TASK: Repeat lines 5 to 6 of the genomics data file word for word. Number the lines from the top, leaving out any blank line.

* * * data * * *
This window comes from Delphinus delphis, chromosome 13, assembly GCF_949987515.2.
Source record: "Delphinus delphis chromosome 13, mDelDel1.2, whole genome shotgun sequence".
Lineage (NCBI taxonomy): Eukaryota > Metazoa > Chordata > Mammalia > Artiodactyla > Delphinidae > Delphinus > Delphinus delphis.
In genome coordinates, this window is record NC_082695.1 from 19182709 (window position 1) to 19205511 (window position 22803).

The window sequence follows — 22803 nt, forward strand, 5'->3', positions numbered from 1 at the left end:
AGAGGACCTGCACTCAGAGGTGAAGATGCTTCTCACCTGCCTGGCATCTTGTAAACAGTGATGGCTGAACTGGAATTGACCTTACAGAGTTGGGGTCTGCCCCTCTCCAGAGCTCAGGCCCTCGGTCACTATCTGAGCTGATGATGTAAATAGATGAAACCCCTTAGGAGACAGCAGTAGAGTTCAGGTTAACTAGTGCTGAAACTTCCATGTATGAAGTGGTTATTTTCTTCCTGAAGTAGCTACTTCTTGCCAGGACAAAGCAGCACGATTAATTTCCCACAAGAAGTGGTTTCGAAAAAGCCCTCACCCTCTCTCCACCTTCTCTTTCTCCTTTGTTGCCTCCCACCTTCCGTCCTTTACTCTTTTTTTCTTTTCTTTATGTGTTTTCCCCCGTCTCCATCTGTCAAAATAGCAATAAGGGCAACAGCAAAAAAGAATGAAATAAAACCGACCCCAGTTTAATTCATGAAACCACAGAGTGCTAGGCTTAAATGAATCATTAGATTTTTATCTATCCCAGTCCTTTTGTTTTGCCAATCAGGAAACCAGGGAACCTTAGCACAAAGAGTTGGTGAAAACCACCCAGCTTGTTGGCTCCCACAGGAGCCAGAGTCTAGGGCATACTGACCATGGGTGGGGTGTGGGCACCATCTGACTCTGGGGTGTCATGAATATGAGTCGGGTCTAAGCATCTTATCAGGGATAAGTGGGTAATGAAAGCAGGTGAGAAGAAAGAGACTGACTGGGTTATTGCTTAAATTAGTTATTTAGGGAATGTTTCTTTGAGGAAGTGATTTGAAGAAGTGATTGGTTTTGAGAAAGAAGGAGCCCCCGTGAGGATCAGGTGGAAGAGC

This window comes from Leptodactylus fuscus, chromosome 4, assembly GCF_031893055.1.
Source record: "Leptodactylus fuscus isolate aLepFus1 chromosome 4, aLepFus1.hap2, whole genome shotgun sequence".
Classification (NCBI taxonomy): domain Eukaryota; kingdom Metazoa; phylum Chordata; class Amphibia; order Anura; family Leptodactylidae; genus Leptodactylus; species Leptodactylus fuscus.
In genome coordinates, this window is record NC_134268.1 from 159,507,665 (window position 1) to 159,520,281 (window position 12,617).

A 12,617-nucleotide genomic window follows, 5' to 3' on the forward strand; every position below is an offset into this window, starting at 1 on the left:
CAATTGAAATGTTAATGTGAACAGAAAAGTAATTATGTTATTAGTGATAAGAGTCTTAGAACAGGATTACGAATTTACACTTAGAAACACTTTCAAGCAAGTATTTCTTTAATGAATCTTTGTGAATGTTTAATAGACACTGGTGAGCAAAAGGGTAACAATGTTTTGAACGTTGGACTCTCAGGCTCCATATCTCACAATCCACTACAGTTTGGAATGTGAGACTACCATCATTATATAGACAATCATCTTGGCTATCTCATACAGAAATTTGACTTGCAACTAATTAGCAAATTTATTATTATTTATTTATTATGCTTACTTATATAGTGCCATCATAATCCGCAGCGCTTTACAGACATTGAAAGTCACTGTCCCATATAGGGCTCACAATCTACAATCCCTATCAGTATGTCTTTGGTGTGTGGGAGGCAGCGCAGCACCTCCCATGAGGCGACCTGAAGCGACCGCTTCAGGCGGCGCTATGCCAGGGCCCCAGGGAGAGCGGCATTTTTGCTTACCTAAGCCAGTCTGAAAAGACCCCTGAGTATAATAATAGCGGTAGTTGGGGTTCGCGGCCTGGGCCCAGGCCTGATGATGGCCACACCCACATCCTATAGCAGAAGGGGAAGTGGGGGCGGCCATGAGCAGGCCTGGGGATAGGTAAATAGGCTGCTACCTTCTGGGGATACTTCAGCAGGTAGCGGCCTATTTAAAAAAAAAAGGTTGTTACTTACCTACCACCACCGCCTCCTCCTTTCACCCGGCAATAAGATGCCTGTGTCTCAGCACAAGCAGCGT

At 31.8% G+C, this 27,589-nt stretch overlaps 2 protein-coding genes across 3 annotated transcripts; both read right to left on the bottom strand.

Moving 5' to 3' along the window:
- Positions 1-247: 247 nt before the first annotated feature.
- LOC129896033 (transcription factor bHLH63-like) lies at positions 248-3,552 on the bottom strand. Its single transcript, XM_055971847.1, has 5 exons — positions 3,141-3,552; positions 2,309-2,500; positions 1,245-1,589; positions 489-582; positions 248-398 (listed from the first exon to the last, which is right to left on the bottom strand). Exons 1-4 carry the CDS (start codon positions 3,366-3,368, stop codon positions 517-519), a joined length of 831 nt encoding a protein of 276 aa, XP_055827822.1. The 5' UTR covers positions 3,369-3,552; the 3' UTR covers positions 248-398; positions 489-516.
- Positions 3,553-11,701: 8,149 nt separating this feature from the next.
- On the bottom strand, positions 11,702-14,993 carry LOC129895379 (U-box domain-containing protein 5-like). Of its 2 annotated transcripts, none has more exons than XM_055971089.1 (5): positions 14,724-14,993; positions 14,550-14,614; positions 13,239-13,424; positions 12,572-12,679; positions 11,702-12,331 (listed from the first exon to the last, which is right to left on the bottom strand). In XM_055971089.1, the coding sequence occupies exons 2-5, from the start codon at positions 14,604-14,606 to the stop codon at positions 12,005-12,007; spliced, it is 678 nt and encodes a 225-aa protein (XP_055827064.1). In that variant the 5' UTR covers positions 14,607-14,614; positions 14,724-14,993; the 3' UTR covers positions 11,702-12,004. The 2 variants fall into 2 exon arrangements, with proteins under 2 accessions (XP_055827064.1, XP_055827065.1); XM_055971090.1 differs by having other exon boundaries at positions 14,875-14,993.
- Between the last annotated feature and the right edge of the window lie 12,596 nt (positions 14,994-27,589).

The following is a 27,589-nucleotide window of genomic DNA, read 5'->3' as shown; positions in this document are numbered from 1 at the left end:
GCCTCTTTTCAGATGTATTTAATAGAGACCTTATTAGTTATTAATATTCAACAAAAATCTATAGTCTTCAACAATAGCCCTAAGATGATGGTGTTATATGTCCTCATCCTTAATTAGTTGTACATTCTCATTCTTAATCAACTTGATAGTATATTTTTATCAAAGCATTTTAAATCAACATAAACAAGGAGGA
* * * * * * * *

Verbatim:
The window sequence follows — 22803 nt, forward strand, 5'->3', positions numbered from 1 at the left end:
AGAGGACCTGCACTCAGAGGTGAAGATGCTTCTCACCTGCCTGGCATCTTGTAAACAGTGATGGCTGAACTGGAATTGACCTTACAGAGTTGGGGTCTGCCCCTCTCCAGAGCTCAGGCCCTCGGTCACTATCTGAGCTGATGATGTAAATAGATGAAACCCCTTAGGAGACAGCAGTAGAGTTCAGGTTAACTAGTGCTGAAACTTCCATGTATGAAGTGGTTATTTTCTTCCTGAAGTAGCTACTTCTTGCCAGGACAAAGCAGCACGATTAATTTCCCACAAGAAGTGGTTTCGAAAAAGCCCTCACCCTCTCTCCACCTTCTCTTTCTCCTTTGTTGCCTCCCACCTTCCGTCCTTTACTCTTTTTTTCTTTTCTTTATGTGTTTTCCCCCGTCTCCATCTGTCAAAATAGCAATAAGGGCAACAGCAAAAAAGAATGAAATAAAACCGACCCCAGTTTAATTCATGAAACCACAGAGTGCTAGGCTTAAATGAATCATTAGATTTTTATCTATCCCAGTCCTTTTGTTTTGCCAATCAGGAAACCAGGGAACCTTAGCACAAAGAGTTGGTGAAAACCACCCAGCTTGTTGGCTCCCACAGGAGCCAGAGTCTAGGGCATACTGACCATGGGTGGGGTGTGGGCACCATCTGACTCTGGGGTGTCATGAATATGAGTCGGGTCTAAGCATCTTATCAGGGATAAGTGGGTAATGAAAGCAGGTGAGAAGAAAGAGACTGACTGGGTTATTGCTTAAATTAGTTATTTAGGGAATGTTTCTTTGAGGAAGTGATTTGAAGAAGTGATTGGTTTTGAGAAAGAAGGAGCCCCCGTGAGGATCAGGTGGAAGAGC